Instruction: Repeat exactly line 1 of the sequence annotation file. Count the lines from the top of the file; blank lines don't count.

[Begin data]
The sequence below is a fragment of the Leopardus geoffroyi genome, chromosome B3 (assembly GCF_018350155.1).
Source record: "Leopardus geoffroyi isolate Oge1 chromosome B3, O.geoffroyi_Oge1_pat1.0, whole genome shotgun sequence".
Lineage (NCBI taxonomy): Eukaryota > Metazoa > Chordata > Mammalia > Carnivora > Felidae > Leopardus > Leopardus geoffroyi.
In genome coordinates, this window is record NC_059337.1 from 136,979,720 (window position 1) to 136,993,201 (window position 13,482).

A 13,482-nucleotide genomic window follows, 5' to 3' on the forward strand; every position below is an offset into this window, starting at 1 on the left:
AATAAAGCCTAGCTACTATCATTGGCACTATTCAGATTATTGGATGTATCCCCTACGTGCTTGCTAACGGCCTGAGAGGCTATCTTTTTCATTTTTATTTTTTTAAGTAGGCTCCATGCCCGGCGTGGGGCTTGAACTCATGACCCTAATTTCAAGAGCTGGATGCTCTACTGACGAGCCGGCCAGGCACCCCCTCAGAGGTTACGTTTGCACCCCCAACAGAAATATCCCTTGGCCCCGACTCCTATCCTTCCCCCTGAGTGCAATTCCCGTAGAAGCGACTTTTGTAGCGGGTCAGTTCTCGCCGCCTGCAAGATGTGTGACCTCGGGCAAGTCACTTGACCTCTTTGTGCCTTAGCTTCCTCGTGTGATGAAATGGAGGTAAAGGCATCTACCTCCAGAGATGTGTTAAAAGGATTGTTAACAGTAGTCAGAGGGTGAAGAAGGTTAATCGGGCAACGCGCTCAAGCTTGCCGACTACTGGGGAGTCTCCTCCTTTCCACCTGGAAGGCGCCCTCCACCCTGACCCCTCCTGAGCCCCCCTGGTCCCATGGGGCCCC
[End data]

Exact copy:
The sequence below is a fragment of the Leopardus geoffroyi genome, chromosome B3 (assembly GCF_018350155.1).